In post-WWII developments, UNO initiated its demand for the protection of foreign investment assets among the members’ states with the object to avoid any future conflict. The UN Economic and Employee Commission had conducted a study for the “investment code” in 1947 (Parra, 2017). After the UN initiatives were taken for the promotion and protection of foreign investment, some other world economic organizations started their efforts for providing an acceptable solution for ISDS. The international court of justice was established under UNO for the resolution of disputes among nations post-WWII era. There is a number of instances where ICJ has resolved investment-related disputes between the states ICJ by treating such as a dispute between states. There is a number of international treaties which have referred ICJ for the dispute resolution forum in case of investment disputes. Friendship, Navigation and Commerce (FCN) treaties of the trading states can be cited as an example.

The transnational tribunals such as ICC, SCC, and LCIA have provided an impartial forum for the settlement of the commercial disputes of foreign investors. The ad hoc arbitration procedures of ICC, SCC, LCIA and other regional arbitration institutions can be invoked at the request of the private parties for their commercial disputes. The deficiencies of these forums to address the legal issues of investment disputes against state actions and diplomatic privileges of states raised its dire demand for a specialized forum for the settlement of investment disputes. Thus, the efforts of the World Bank remained successful in introducing a specialized forum for the settlement of foreign investment dispute. The paradigm shifted when the ‘foreign investors’ were allowed to approach the international tribunals for the redress of their grievances directly without the intervention of the home states.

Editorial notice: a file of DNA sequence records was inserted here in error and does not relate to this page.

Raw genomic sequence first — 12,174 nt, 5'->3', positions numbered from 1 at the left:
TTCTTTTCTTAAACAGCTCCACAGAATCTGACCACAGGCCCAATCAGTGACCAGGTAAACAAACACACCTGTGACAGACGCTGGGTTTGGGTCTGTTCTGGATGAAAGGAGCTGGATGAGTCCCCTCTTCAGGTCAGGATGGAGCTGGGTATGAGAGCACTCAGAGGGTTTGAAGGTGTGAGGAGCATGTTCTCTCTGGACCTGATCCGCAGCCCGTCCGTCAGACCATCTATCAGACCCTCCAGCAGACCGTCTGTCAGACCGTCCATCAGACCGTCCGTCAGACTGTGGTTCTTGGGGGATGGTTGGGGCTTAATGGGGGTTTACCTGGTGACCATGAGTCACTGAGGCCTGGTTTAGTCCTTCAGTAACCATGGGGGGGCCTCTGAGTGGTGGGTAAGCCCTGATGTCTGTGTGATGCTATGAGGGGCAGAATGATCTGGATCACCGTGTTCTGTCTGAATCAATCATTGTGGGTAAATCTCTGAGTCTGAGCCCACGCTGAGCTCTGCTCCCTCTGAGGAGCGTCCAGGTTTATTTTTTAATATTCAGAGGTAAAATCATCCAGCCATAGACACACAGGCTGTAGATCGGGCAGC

In the early 1960s, the president of the International Bank for Reconstruction and Development (World Bank) took the initiative to establish a specialized international adjudicatory body for the settlement of foreign investment disputes (Parra, 2017). The secretary-general of the World Bank put up their notes for the establishment of a multilateral approach to settle investment disputes. The executive director gave their affirmation for the proposal to establish an international multilateral forum for the settlement of investment disputes in its meeting in March 1962 (History of ICSID Convention).

A special committee was constituted for the preparation of a working paper for the multilateral agreement to establish a body of international arbitration for the investment disputes (History of ICSID Convention). The preliminary draft was considered by Regional Expert Committees in their Consultative Meetings at the UN regional headquarters from December 1963 to May 1964. The first draft of the convention was prepared in the light of discussions of regional consultative committees, their reports, and discussions of executive directors of the preliminary draft. The jurisdiction clause of the icsid tribunal was heavily discussed during this whole process of consultations and formation of the convention. The proposed draft suggested flexible jurisdiction of the tribunals by excluding diplomatic involvement of the host state (Parra, 2017). The private foreign investor party can directly approach the forum without seeking help or intervention from the home state.